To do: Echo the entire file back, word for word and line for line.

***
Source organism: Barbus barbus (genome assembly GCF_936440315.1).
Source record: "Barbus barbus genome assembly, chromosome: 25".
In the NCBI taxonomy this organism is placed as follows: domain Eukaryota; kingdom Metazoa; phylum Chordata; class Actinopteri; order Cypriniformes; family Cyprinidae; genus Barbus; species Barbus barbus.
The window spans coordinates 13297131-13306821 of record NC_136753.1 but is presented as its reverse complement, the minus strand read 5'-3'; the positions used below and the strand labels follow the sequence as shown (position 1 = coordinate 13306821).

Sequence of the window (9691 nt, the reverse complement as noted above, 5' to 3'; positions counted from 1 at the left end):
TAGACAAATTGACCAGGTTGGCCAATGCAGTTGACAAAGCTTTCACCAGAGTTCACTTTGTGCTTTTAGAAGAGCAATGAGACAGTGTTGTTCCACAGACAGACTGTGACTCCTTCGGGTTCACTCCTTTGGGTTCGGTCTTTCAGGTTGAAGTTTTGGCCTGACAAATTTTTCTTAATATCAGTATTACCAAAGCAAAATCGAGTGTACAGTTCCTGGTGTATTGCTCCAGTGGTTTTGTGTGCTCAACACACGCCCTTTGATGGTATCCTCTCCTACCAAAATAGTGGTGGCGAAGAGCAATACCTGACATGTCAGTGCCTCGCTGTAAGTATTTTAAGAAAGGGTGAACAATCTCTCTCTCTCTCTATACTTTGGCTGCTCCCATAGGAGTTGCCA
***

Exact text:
Source organism: Barbus barbus (genome assembly GCF_936440315.1).
Source record: "Barbus barbus genome assembly, chromosome: 25".
In the NCBI taxonomy this organism is placed as follows: domain Eukaryota; kingdom Metazoa; phylum Chordata; class Actinopteri; order Cypriniformes; family Cyprinidae; genus Barbus; species Barbus barbus.
The window spans coordinates 13297131-13306821 of record NC_136753.1 but is presented as its reverse complement, the minus strand read 5'-3'; the positions used below and the strand labels follow the sequence as shown (position 1 = coordinate 13306821).

Sequence of the window (9691 nt, the reverse complement as noted above, 5' to 3'; positions counted from 1 at the left end):
TAGACAAATTGACCAGGTTGGCCAATGCAGTTGACAAAGCTTTCACCAGAGTTCACTTTGTGCTTTTAGAAGAGCAATGAGACAGTGTTGTTCCACAGACAGACTGTGACTCCTTCGGGTTCACTCCTTTGGGTTCGGTCTTTCAGGTTGAAGTTTTGGCCTGACAAATTTTTCTTAATATCAGTATTACCAAAGCAAAATCGAGTGTACAGTTCCTGGTGTATTGCTCCAGTGGTTTTGTGTGCTCAACACACGCCCTTTGATGGTATCCTCTCCTACCAAAATAGTGGTGGCGAAGAGCAATACCTGACATGTCAGTGCCTCGCTGTAAGTATTTTAAGAAAGGGTGAACAATCTCTCTCTCTCTCTATACTTTGGCTGCTCCCATAGGAGTTGCCA